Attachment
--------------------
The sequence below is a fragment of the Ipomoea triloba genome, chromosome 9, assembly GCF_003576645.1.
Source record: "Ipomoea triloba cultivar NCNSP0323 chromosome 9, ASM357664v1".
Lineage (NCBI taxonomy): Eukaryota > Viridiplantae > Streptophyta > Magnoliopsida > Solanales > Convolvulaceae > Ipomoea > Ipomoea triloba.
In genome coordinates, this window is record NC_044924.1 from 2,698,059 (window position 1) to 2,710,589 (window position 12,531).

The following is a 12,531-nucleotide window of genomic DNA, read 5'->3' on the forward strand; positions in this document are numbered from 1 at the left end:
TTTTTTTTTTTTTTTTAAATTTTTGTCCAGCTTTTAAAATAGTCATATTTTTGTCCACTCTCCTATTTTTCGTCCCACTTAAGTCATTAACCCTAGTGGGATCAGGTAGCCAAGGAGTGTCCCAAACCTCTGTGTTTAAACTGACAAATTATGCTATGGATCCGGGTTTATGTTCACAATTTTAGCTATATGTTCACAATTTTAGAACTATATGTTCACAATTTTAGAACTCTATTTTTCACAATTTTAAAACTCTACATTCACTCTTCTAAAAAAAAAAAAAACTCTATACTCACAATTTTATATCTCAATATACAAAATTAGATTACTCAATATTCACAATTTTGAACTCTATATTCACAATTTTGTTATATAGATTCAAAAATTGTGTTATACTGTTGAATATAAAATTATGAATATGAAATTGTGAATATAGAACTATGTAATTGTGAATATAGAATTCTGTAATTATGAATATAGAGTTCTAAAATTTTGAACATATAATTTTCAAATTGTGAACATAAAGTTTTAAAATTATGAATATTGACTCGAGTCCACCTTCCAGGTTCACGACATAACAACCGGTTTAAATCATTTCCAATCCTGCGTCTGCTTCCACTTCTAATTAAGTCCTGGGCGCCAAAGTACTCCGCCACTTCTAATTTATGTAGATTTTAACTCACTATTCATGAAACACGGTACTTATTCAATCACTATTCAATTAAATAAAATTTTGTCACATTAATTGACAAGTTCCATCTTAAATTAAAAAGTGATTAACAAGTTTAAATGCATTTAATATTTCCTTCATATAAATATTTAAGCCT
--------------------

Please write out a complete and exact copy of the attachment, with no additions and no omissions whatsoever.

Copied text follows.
The sequence below is a fragment of the Ipomoea triloba genome, chromosome 9, assembly GCF_003576645.1.
Source record: "Ipomoea triloba cultivar NCNSP0323 chromosome 9, ASM357664v1".
Lineage (NCBI taxonomy): Eukaryota > Viridiplantae > Streptophyta > Magnoliopsida > Solanales > Convolvulaceae > Ipomoea > Ipomoea triloba.
In genome coordinates, this window is record NC_044924.1 from 2,698,059 (window position 1) to 2,710,589 (window position 12,531).

The following is a 12,531-nucleotide window of genomic DNA, read 5'->3' on the forward strand; positions in this document are numbered from 1 at the left end:
TTTTTTTTTTTTTTTTAAATTTTTGTCCAGCTTTTAAAATAGTCATATTTTTGTCCACTCTCCTATTTTTCGTCCCACTTAAGTCATTAACCCTAGTGGGATCAGGTAGCCAAGGAGTGTCCCAAACCTCTGTGTTTAAACTGACAAATTATGCTATGGATCCGGGTTTATGTTCACAATTTTAGCTATATGTTCACAATTTTAGAACTATATGTTCACAATTTTAGAACTCTATTTTTCACAATTTTAAAACTCTACATTCACTCTTCTAAAAAAAAAAAAAACTCTATACTCACAATTTTATATCTCAATATACAAAATTAGATTACTCAATATTCACAATTTTGAACTCTATATTCACAATTTTGTTATATAGATTCAAAAATTGTGTTATACTGTTGAATATAAAATTATGAATATGAAATTGTGAATATAGAACTATGTAATTGTGAATATAGAATTCTGTAATTATGAATATAGAGTTCTAAAATTTTGAACATATAATTTTCAAATTGTGAACATAAAGTTTTAAAATTATGAATATTGACTCGAGTCCACCTTCCAGGTTCACGACATAACAACCGGTTTAAATCATTTCCAATCCTGCGTCTGCTTCCACTTCTAATTAAGTCCTGGGCGCCAAAGTACTCCGCCACTTCTAATTTATGTAGATTTTAACTCACTATTCATGAAACACGGTACTTATTCAATCACTATTCAATTAAATAAAATTTTGTCACATTAATTGACAAGTTCCATCTTAAATTAAAAAGTGATTAACAAGTTTAAATGCATTTAATATTTCCTTCATATAAATATTTAAGCCT